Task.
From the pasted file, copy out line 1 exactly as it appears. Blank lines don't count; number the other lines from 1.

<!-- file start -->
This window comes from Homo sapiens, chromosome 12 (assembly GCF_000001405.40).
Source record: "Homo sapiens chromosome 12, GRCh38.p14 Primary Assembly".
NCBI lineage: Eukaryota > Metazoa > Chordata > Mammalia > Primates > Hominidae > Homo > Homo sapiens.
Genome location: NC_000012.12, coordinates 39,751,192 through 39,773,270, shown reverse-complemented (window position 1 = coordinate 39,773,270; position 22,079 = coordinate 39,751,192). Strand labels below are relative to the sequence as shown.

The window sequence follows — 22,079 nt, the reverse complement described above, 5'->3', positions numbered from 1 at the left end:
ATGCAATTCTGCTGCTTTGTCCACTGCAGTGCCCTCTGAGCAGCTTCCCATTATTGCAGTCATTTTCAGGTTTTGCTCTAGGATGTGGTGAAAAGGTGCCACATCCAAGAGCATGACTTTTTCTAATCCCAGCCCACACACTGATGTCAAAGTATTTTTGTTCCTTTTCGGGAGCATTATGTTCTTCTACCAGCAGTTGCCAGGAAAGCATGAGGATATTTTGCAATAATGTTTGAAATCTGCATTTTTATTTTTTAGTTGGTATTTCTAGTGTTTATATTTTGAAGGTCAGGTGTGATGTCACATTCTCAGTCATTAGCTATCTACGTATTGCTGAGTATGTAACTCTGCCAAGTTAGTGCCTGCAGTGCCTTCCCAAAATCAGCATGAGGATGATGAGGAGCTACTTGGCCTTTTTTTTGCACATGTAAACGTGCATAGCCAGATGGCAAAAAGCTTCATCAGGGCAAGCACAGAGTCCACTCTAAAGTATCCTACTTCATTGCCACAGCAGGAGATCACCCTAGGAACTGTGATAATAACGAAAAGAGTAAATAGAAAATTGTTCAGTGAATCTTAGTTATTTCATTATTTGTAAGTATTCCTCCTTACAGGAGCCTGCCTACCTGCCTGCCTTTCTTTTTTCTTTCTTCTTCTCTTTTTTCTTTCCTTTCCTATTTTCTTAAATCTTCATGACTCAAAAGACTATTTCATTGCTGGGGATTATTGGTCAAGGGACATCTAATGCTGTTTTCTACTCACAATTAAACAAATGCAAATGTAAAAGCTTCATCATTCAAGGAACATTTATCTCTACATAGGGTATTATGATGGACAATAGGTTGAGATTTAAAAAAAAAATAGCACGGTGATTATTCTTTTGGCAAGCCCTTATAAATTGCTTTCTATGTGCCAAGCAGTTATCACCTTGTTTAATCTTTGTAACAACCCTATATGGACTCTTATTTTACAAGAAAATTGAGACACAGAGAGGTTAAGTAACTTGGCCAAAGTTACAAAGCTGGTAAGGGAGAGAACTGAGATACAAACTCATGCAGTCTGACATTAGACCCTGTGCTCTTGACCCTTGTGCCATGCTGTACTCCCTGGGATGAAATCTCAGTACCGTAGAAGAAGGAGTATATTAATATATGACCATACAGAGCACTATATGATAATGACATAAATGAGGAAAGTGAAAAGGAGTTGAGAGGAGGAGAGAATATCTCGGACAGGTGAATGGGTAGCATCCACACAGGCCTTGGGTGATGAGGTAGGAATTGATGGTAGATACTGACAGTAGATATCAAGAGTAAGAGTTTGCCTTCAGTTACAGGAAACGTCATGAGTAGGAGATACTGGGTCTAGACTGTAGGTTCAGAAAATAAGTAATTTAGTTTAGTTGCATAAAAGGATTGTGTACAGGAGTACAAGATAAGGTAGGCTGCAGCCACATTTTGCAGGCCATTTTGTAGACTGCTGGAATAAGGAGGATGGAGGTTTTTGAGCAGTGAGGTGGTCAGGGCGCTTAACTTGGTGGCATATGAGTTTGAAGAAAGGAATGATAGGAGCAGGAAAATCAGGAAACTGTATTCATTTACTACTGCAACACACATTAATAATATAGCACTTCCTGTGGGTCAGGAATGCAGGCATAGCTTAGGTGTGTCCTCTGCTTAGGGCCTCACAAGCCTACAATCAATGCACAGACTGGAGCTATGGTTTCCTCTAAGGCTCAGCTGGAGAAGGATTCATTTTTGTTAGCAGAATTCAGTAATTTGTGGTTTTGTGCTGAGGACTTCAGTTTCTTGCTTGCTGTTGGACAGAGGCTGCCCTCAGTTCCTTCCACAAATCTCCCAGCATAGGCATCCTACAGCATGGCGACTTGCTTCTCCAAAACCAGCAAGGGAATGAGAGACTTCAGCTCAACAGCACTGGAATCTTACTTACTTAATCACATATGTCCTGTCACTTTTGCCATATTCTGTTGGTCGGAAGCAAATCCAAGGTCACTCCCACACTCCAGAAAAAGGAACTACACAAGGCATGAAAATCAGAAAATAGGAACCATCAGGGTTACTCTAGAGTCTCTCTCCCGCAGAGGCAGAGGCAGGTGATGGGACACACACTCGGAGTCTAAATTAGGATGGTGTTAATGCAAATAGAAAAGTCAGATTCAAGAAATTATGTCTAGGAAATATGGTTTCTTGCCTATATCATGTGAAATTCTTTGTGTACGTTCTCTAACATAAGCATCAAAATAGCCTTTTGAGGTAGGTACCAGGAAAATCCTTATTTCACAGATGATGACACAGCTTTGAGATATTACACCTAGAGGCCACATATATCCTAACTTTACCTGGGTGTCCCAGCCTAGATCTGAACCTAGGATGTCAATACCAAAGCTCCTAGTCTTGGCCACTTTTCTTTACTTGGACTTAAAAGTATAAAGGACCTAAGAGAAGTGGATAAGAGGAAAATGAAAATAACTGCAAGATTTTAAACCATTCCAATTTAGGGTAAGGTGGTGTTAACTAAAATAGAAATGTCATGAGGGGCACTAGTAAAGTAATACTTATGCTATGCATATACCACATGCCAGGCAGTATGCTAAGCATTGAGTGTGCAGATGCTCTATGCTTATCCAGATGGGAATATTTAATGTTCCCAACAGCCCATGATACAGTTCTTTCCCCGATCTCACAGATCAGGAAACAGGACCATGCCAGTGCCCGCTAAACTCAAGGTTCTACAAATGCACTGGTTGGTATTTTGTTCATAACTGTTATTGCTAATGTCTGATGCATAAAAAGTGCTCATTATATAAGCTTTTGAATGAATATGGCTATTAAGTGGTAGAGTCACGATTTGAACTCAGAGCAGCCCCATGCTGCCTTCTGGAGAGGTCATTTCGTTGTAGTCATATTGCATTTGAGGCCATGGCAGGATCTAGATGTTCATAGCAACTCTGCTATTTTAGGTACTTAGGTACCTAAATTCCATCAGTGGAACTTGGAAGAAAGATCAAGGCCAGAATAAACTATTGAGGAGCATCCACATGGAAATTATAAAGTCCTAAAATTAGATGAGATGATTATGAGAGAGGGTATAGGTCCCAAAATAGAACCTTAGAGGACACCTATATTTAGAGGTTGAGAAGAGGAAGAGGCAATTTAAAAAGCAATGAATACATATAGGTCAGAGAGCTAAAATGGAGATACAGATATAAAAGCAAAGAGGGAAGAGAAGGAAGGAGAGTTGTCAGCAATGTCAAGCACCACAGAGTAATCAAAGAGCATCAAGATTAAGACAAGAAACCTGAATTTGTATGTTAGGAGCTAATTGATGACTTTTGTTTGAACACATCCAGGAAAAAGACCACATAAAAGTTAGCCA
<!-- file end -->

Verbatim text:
This window comes from Homo sapiens, chromosome 12 (assembly GCF_000001405.40).